Take the 2-minute tour ×
Stack Overflow is a question and answer site for professional and enthusiast programmers. It's 100% free, no registration required.

I'm using a free SSL-cert from startssl.com for my Artifactory-repo. It's all green and nice in my browsers, but of course not from Java. So I installed the cacerts with this handy script:

http://www.ailis.de/~k/uploads/scripts/import-startssl

But I STILL get the:

Server access Error: sun.security.validator.ValidatorException: PKIX path building failed: sun.security.provider.certpath.SunCertPathBuilderException

error. JAVA_HOME set correctly. Any suggestion highly appreciated!

More info:

Its Ivy from SBT 0.12.2 (using pualp's script https://github.com/paulp/sbt-extras) that is barfing on the cert:

[info] Resolving net.liftmodules#omniauth_2.10;2.5-SNAPSHOT-0.7-SNAPSHOT ...
[error] Server access Error: sun.security.validator.ValidatorException: PKIX path building failed: sun.security.provider.certpath.SunCertPathBuilderException: unable to find valid certification path to requested target url=https://repo.woodenstake.se/all/net/liftmodules/omniauth_2.10/2.5-SNAPSHOT-0.7-SNAPSHOT/maven-metadata.xml

-- Update:

The problem seems to be something totally different not related to Java per se. Visiting the page from a browser yields a green cert and I can see the info that its signed from StartSSL. But even wget or curl chokes and tells me that this is a self-signed cert. It seems that different certs are delivered depending on the client.

The repo is at https://repo.woodenstake.se/ - If you paste this in your browser I would guess that you get the StartSSL-cert. BUT if you do wget https://repo.woodenstake.se/ you get some old self-signed cert that I don't know where it comes from.

-- Update to update:

So the problem is that I'm serving a few sites of the form *.woodenstake.se. I got the feeling that it would be possible to have different certs like:

server {
    listen 443;
    server_name site1.woodenstake.se;
    client_max_body_size 512m;
    ssl on;
    ssl_certificate cert1.crt;
    ssl_certificate_key cert1.key;
    location / {
        proxy_set_header X-Forwarded-For $proxy_add_x_forwarded_for;
        proxy_set_header Host $http_host;
        proxy_redirect off;
        if (!-f $request_filename) {
            proxy_pass http://server1;
            break;
        }
    }
}

server {
    listen 443;
    server_name site2.woodenstake.se;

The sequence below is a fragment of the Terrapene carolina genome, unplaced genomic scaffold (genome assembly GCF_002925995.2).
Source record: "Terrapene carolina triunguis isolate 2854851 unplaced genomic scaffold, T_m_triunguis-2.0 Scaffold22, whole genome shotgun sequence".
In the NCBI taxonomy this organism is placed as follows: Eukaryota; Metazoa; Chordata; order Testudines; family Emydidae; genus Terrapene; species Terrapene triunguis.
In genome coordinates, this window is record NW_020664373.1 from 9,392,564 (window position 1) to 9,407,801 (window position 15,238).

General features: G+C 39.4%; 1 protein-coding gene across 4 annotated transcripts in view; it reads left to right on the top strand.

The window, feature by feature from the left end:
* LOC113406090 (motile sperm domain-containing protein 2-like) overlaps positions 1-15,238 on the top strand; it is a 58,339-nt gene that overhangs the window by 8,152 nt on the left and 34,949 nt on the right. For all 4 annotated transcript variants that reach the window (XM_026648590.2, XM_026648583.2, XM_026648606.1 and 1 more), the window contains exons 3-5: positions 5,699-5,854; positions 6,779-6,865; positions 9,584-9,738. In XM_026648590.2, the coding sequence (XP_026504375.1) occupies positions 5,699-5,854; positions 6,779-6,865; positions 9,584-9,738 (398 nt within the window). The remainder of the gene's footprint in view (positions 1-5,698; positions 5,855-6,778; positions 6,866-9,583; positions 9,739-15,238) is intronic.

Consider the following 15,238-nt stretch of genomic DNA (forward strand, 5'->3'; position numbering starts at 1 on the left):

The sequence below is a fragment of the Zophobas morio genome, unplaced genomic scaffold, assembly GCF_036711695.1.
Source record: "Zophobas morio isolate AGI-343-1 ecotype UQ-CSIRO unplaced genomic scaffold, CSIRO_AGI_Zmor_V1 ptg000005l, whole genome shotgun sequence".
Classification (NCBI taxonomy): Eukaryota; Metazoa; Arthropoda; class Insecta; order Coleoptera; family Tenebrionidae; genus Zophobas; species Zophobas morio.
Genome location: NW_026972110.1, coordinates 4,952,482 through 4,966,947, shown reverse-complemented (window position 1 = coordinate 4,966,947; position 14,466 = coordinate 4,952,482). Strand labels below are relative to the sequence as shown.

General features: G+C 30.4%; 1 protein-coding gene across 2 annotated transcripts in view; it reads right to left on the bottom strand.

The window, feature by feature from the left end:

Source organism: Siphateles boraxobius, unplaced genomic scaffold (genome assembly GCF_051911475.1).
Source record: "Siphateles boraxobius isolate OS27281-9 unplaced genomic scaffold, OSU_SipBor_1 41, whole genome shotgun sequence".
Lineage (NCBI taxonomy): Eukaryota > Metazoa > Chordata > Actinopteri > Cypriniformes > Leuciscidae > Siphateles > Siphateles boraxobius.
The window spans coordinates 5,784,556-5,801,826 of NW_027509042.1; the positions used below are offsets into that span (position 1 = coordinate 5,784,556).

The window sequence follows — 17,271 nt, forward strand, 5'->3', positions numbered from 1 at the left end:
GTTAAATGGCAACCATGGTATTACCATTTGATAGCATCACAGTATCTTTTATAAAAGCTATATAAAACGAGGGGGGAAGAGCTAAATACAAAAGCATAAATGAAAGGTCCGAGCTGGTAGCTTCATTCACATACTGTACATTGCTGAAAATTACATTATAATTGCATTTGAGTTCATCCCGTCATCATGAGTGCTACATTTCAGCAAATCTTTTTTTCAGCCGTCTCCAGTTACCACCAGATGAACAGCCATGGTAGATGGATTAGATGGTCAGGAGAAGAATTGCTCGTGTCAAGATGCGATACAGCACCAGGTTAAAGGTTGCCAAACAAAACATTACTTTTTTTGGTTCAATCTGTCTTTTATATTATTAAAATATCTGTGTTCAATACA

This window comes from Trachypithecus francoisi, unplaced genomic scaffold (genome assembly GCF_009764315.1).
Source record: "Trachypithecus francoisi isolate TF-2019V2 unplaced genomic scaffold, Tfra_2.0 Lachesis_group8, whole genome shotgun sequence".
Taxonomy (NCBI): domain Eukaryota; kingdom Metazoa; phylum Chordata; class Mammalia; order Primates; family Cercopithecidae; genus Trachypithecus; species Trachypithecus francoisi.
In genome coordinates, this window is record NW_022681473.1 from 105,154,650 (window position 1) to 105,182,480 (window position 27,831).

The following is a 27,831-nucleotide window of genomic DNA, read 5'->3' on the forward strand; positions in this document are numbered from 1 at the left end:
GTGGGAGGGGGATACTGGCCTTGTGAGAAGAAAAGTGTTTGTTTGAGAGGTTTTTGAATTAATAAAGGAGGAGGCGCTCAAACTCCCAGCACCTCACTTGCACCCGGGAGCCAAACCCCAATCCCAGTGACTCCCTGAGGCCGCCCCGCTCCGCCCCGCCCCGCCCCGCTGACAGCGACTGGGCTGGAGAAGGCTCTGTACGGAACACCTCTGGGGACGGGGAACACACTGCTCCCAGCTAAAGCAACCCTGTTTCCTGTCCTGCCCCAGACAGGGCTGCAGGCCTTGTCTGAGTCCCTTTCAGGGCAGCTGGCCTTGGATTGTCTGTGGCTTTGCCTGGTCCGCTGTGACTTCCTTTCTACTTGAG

client_max_body_size 512m;
    ssl on;
    ssl_certificate cert2.crt;
    ssl_certificate_key cert2.key;
    location / {
        proxy_set_header X-Forwarded-For $proxy_add_x_forwarded_for;
        proxy_set_header Host $http_host;
        proxy_redirect off;
        if (!-f $request_filename) {
            proxy_pass http://server2;
            break;
        }
    }
}

and it works just fine in all my browsers.

However, it doesn't work from wget or JDK6.

share|improve this question
    
did you install the cacerts successfully ? –  enigma Mar 24 '13 at 13:07
    
Yes, I did. However, it seems the problem is something entirely different. Two different certs are provided depending on the client. See my update. Thanks. –  hedefalk Mar 25 '13 at 15:44
    
Is it set up behind a reverse proxy? –  Bruno Mar 25 '13 at 15:56
    
@Bruno, I'm sorry, the original question is way out of date. I'll update my update. But yes, its set up behind an nginx that serves many sites of the form *.woodenstake.se. TLD SNI was the problem. I just thought it would be possible to have different certs per server since the nginx config syntax kind of suggests it. –  hedefalk Mar 25 '13 at 16:17
1  
Yes, SNI was what I was thinking of. SNI client support has been introduced in Java 7. –  Bruno Mar 25 '13 at 16:25

1 Answer 1

up vote 2 down vote accepted

Problem was something completely different. Apparently you can't have more than one certificate on the same IP and be sure that all clients can handle it. I have a few tools on this machine and my nginx-config had references to both the StartSSL cert for this site but also to a self-signed (snakeoil) cert for some other sites.

My nginx supports TLS SNI:

~ $ sudo nginx -V
nginx version: nginx/0.7.65
TLS SNI support enabled

but apparently wget and Java clients doesn't handle it. All my browsers do though.

Maybe it's possible to do something like:

http://library.linode.com/security/ssl-certificates/subject-alternate-names

but I don't know if it is possible to get StartSSL to sign it.

More info here:

http://www.carloscastillo.com.ar/2011/05/multiple-ssl-certificates-on-same-ip.html

Wget test on my Ubuntu-desktop:

viktor@hedefalk-i7:~$ wget https://bob.sni.velox.ch/
--2013-03-25 17:07:19--  https://bob.sni.velox.ch/
Resolving bob.sni.velox.ch (bob.sni.velox.ch)... 62.75.148.60
Connecting to bob.sni.velox.ch (bob.sni.velox.ch)|62.75.148.60|:443... connected.
ERROR: no certificate subject alternative name matches
    requested host name `bob.sni.velox.ch'.
To connect to bob.sni.velox.ch insecurely, use `--no-check-certificate'

So I think the answer to my question is

Your version of Java (or all, but maybe it works in JDK7: http://docs.oracle.com/javase/7/docs/technotes/guides/security/enhancements-7.html) doesn't support TLS SNI so nginx can't be sure which certificate to serve since this is negotiated before http. Buy a wildcard-cert for real money from the man or cry a river.

share|improve this answer

Your Answer

 
discard

By posting your answer, you agree to the privacy policy and terms of service.

Not the answer you're looking for? Browse other questions tagged or ask your own question.